Thursday, 24 November 2011

To favorite or not to favorite

With my 300 caches found, I have 31 favorite points to give. So far I have awarded 24 caches with a favorite point. 7 points are still in my pocket, still waiting to be given away. Do I keep them in my pocket for the unlikely event that there will be 7 favoritable caches in my next 10 founds? No, I keep them because all other caches do not match 1 of the following criteria:

1. Well worked out theme;
2. Brilliant in its simplicity;
3. Nice waypoint and/or cache (and all other waypoints at least average).

If a cache fits within 1 of these 3 criteria, it gets one of my favorite points. Maybe most remarkable is that 'extremely beautiful nature' is not in my list. I think beautiful nature can only be a prerequisite for an avarage cache. To make it a favoritable cache everything must be devoted to the beauty of nature, thus the theme of the cache. Another option is to strip it down completely, a cache brilliant in its simplicity in extremely beautiful nature, is always worth a favorite point. Most of the time, less is more.  

What are your favorites criteria? Or do you just give all your favorites to the best caches you have found? Are they really worth it? Or are they just a little less worse than the others?

Hopefully I can award some exceptional geocaches a favorite point this weekend! Looking forward to it!

Thursday, 17 November 2011

Bring back the feedback section!

Last release, Groundspeak discontinued the feedback section of the website and moved it back into the forums. On the feedback section they stated they did not have the resources to implement the massive amount of feedback. However, the real reason can be found here. They were unable to shut up some people in the feedback section, ‘restricting posting ability’ as they call it.

Also ‘It’s not about the numbers’ geocaching blog figured out that the feedback section was an ongoing PR nightmare and a reputation risk. But it is not the feedback section which is causing this nightmare, it is Groundspeaks PR policy itself.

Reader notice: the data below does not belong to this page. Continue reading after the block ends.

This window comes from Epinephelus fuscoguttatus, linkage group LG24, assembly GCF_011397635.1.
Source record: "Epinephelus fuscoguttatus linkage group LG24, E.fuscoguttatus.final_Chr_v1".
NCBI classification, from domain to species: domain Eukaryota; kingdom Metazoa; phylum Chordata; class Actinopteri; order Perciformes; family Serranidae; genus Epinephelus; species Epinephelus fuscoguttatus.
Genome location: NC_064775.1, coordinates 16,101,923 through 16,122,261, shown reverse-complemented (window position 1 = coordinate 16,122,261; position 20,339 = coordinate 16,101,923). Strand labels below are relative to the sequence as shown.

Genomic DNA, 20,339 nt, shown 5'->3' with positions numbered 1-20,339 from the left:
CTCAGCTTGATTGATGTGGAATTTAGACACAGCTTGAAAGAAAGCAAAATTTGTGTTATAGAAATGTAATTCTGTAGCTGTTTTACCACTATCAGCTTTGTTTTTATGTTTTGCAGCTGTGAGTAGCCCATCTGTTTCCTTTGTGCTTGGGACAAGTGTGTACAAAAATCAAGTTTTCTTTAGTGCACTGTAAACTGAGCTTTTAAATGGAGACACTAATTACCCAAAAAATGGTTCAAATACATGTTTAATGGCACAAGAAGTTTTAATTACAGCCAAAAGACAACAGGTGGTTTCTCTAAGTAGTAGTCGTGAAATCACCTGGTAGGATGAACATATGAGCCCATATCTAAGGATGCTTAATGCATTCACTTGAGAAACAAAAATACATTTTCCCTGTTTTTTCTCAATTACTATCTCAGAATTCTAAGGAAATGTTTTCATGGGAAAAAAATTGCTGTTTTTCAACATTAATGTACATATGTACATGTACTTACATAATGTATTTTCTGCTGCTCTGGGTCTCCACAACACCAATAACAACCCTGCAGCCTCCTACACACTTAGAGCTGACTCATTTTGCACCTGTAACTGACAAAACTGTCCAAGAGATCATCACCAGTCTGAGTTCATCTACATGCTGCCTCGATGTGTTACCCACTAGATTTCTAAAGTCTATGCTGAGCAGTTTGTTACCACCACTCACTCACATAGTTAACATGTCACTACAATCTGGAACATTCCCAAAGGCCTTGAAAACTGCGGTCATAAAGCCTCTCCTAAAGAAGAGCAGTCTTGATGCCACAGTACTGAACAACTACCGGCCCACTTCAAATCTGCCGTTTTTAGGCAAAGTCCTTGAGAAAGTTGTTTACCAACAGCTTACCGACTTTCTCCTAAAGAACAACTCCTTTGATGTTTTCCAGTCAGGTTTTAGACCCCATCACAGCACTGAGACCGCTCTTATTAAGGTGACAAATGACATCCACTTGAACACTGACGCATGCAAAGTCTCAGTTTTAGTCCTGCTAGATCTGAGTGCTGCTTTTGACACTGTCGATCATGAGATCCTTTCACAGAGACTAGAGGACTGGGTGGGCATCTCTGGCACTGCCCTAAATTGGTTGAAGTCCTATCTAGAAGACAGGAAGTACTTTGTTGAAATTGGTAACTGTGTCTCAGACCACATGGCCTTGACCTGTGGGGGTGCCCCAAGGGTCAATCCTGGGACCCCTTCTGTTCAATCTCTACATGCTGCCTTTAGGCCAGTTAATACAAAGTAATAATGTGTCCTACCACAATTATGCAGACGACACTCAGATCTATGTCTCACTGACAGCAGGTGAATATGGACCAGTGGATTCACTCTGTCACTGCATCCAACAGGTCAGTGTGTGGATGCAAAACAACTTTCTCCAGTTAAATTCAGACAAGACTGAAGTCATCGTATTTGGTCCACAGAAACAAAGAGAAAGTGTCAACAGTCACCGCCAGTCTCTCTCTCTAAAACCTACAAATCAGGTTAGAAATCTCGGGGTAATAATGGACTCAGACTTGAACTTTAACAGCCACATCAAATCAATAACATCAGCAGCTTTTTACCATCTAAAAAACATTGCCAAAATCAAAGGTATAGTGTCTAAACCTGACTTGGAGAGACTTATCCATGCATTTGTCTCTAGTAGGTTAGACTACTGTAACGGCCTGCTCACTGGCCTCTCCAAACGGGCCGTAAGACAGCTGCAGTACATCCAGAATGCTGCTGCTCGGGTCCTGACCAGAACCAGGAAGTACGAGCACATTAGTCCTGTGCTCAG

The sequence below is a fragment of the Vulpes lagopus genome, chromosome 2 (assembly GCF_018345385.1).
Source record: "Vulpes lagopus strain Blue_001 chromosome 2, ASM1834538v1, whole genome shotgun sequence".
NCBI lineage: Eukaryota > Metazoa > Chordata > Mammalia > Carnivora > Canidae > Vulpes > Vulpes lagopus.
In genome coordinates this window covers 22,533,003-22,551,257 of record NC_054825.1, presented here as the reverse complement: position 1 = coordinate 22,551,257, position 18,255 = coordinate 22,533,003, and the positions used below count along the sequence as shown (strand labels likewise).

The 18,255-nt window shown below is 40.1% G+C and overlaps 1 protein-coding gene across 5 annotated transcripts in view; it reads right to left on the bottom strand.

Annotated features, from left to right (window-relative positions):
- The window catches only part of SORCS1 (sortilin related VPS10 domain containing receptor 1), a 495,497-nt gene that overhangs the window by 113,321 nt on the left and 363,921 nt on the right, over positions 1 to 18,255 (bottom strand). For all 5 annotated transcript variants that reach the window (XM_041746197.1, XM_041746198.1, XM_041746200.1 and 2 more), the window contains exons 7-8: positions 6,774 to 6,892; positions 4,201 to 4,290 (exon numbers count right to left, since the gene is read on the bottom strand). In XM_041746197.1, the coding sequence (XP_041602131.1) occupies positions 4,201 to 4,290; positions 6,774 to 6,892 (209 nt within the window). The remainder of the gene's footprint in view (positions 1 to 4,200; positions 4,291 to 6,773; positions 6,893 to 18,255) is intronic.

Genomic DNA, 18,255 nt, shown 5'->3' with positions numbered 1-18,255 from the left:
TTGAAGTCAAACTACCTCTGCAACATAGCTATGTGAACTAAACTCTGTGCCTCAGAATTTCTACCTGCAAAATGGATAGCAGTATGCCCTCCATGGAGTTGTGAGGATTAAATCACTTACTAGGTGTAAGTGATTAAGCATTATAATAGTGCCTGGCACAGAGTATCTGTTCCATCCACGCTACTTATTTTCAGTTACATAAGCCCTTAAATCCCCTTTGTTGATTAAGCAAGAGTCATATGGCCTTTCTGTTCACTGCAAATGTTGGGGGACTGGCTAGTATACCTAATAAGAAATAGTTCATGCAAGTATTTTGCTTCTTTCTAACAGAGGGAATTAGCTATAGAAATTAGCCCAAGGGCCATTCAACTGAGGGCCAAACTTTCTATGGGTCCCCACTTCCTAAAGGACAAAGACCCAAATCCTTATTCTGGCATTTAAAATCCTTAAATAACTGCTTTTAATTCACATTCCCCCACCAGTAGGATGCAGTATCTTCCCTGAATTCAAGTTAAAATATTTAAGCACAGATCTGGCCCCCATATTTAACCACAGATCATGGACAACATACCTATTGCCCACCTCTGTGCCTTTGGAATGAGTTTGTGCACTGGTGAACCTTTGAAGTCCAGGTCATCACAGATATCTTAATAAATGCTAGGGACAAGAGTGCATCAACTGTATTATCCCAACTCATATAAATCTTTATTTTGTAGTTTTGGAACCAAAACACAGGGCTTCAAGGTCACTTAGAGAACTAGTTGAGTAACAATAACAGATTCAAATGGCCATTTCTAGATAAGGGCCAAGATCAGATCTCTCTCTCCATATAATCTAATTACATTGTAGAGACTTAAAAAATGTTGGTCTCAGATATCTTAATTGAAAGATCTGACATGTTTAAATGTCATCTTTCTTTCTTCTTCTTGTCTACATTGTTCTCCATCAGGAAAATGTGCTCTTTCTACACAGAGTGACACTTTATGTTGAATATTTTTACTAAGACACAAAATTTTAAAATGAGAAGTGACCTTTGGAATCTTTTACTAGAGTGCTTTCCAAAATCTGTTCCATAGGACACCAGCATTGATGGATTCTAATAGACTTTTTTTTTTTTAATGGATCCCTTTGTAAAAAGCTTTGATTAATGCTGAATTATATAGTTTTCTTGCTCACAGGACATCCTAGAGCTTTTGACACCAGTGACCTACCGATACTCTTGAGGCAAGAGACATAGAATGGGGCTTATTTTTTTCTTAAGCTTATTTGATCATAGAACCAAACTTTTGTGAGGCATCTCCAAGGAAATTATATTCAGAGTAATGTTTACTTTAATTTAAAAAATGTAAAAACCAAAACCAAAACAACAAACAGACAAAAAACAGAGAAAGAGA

Managing your reputation starts with a good PR policy. And restricting posting ability is definitely not part of a good PR policy. These days, managing your reputation is all about good interaction with your community. The feedback section was an excellent platform for community interaction. But how can you interact with your community if you restricted their posting ability? With the many other platforms (twitter, blogs, forums) available these days, restricting posting ability has a contradictory result and is suicide for your reputation. See also ‘It’s not about the numbers’ previous blogpost about the Geocaching Spoilers YouTube channel.

A good PR policy is all about respect for both positive and negative feedback, on your own and other communication channels. Groundspeaks PR policy is the ticking time bomb for their reputation, closing the feedback section doesn't dismantle it.

Friday, 11 November 2011

Cache page quality, also a reviewers task?

Last August, the Dutch reviewer Kruimeldief has waved goodbye. Since then the Belgium reviewers are helping out the other Dutch reviewer GeoGuy. What immediately was noticed, was that the quality of a cache page dropped significantly. With quality I mean things like attribute icons, useful hints and the overall information on the cache page.

Apparently, Kruimeldief was asking cache owners to take a second look at their cache page before publishing them. As opposite, the Belgium reviewers were only looking at the Groundspeak guidelines. Of course, this was immediately noticed by the community.